• ‘Once that decision is made, a couple enters an unknown territory, where a new future must be mapped out.’
    • ‘But behind these familiar figures is an unknown Ganesha, whose origins lie deep in the subcontinent's prehistory.’
    • ‘She stood just inside the gate and clutched her small bundle of possessions, her one familiar token in an unknown world.’
    • ‘This time out, the author returns to both familiar and unknown ground to collect new stories, strange encounters and first hand accounts.’
    • ‘Thus there has emerged a previously unknown source of initiative.’
    undisclosed, unrevealed, undivulged, untold, unspecified, secret, mysterious, dark, hidden, concealed
    unexplored, uncharted, unmapped, untravelled, undiscovered, virgin
    unidentified, unnamed, nameless, anonymous, undesignated, incognito, mysterious
    unfamiliar, unheard of, unprecedented, new, novel, strange, exotic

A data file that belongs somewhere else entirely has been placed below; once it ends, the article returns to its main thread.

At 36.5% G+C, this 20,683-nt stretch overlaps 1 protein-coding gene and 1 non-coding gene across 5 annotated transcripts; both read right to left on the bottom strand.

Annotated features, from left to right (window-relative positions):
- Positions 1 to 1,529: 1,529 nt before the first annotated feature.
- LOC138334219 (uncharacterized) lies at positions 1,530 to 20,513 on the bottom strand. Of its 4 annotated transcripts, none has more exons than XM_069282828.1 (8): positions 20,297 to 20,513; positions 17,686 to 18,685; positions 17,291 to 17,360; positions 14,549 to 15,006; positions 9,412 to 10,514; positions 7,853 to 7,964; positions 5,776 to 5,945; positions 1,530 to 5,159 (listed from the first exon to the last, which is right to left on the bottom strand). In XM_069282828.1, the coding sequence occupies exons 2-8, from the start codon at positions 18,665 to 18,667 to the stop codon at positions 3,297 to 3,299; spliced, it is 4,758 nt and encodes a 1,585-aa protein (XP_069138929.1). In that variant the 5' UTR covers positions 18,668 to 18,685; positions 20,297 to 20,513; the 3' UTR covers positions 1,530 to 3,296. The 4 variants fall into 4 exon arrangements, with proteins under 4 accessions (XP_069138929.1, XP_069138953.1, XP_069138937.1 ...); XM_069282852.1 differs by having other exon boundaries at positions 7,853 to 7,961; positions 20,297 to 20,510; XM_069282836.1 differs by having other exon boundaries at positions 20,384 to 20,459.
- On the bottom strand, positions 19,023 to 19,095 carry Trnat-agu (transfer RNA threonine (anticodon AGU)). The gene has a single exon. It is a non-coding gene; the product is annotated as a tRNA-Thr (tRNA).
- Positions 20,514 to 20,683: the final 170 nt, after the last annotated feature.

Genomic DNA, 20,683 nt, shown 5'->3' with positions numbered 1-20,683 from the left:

obscure, unheard of, little known, unsung, minor, insignificant, unimportant, undistinguished, unrenowned, inconsequential, lowly, unhonoured, forgotten
    View synonyms
    1. 1.1 (of a performer or artist) not well known or famous.
      ‘unknown artists of the avant-garde’
      • ‘If it's an unknown artist, they say ‘I'm doing her a favor by promoting her work.’’
      • ‘So whether the production is large-scale or small, performed in London or Chichester, with famous or unknown actors is irrelevant to its success.’
      • ‘The collection includes the famous as well as the not so famous and unknown artists too.’
      • ‘Except, in 1983, number six and number sixteen were great achievements for an unknown artist, surely?’
      • ‘So inspired was I with David's recommendations that I ventured into a trendy record store to buy a CD with, what was to me, an obscure title sung by an unknown artist.’